The task was to “Discuss in pairs the topics that we, as voice of youth in Austria, could write about; topics that AIESEC is really passionate about; topics that may seem ordinary, but matter.”

After a couple of minutes, it was a moment to share. I thought a couple of people would share and that’s it.

It started with a few remarks and turned into fiery exchange of ideas and opinions.

Forty young people in leadership positions voiced their opinion, passionate about making a change in their hometowns and their country — from educational gap between formal and informal education and skills and experience required to find a job today, to racism in the world and Austria and how to tackle the integration of immigrants for a more peaceful and tolerant world. The issue of aging population and how to empower youth to ensure a sustainable development. Women leadership today in the world and in AIESEC (which is abundant with women in leadership positions).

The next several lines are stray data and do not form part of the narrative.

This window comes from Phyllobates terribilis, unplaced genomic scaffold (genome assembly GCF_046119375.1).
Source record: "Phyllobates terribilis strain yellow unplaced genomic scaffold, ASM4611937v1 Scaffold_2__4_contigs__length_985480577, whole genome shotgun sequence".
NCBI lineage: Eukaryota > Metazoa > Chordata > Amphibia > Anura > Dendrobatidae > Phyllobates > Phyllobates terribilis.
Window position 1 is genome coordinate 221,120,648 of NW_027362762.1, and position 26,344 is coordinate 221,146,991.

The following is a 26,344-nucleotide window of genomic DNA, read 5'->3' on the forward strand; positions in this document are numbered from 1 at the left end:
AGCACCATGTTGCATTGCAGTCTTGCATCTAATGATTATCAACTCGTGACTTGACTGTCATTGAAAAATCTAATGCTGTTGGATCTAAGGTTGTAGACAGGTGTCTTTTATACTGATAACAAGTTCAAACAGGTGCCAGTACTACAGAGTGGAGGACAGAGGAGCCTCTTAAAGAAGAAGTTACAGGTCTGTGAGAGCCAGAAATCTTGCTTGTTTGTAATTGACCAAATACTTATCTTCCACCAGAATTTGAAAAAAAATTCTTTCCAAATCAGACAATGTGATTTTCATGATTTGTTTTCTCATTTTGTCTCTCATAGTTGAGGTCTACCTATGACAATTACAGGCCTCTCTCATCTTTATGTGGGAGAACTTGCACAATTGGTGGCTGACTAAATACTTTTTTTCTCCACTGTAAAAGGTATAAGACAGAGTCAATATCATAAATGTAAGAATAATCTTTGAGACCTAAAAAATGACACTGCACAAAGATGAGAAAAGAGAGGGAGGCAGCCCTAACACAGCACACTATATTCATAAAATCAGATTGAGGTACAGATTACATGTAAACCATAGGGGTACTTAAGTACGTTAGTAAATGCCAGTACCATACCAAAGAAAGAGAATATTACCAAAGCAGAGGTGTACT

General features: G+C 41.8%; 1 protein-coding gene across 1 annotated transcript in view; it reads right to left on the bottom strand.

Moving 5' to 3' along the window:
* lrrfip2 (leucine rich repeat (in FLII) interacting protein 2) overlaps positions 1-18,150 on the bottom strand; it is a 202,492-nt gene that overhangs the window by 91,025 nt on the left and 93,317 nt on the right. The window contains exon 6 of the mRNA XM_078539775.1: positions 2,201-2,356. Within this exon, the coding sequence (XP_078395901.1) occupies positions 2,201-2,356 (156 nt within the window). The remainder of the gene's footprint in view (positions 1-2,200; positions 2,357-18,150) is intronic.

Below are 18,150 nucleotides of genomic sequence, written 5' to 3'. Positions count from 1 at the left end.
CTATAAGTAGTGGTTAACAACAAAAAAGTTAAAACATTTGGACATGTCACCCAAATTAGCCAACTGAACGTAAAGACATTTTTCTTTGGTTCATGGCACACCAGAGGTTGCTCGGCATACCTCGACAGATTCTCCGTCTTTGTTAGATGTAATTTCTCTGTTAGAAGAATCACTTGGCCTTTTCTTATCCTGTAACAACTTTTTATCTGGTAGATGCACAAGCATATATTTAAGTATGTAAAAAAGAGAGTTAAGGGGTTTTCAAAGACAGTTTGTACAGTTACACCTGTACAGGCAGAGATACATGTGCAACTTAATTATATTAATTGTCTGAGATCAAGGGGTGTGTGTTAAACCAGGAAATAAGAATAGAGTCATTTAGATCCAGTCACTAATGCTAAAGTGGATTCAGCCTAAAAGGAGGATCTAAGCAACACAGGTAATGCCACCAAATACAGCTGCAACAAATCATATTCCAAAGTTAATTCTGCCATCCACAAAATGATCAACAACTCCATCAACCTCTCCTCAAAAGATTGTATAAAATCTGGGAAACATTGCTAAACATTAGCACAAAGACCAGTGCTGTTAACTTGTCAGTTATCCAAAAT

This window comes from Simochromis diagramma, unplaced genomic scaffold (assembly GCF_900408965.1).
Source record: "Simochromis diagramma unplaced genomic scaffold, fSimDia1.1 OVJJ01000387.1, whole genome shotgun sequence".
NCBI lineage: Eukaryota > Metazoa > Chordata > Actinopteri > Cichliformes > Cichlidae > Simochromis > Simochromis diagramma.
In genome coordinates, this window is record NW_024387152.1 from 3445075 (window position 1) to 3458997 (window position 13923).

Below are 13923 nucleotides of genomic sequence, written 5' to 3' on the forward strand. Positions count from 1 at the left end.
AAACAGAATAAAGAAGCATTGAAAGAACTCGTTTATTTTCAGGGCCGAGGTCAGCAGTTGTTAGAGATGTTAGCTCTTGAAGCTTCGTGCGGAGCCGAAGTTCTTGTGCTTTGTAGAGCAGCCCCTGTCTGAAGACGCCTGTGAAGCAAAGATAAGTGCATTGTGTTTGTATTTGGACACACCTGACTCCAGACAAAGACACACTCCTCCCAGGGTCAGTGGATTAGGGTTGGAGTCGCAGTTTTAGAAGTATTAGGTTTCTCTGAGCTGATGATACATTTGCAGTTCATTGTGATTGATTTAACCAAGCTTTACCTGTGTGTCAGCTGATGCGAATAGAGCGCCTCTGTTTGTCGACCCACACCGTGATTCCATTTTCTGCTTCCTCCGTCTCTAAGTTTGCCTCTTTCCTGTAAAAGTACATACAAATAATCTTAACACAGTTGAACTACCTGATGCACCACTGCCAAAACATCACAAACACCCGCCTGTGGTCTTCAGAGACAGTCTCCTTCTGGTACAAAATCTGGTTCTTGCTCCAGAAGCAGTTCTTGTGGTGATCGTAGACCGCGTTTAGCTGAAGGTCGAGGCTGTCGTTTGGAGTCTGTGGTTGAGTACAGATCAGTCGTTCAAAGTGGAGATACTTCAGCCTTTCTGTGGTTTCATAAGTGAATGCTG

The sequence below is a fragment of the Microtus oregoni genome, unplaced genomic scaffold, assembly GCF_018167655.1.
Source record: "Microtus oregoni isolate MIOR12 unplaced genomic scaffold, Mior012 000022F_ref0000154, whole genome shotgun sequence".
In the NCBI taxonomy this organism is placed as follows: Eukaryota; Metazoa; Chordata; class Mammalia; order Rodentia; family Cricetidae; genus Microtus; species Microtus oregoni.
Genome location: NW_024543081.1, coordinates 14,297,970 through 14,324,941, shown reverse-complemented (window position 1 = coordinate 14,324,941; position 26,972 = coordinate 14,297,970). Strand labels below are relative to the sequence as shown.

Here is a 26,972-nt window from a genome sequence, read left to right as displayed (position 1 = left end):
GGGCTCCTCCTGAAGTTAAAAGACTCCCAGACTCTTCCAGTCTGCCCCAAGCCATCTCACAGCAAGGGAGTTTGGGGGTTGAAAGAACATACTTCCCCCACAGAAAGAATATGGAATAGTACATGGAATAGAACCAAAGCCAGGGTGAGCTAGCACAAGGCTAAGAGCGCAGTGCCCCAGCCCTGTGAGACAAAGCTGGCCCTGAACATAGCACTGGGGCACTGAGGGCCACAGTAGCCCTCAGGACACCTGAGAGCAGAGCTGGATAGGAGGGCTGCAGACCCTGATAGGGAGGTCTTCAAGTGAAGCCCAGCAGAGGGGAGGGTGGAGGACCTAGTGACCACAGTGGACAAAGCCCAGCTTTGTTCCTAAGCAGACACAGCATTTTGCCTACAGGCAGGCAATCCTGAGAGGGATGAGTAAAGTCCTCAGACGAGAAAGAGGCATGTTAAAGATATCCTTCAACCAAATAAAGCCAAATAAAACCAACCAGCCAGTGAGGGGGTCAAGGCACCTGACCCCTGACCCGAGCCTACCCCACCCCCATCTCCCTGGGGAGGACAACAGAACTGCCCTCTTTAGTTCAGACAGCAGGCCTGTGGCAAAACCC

Internationality and positive aspects of it in today’s globalized world, where conflicts seem to appear like fireworks. Start-ups and the concept of entrepreneurship and innovation as solutions for challenges facing the world today. Tackling social challenges and addressing those that are relevant in a country.

And many more. At least 20 people were actively sharing and feeding of each other’s ideas.

AIESEC Public Speaking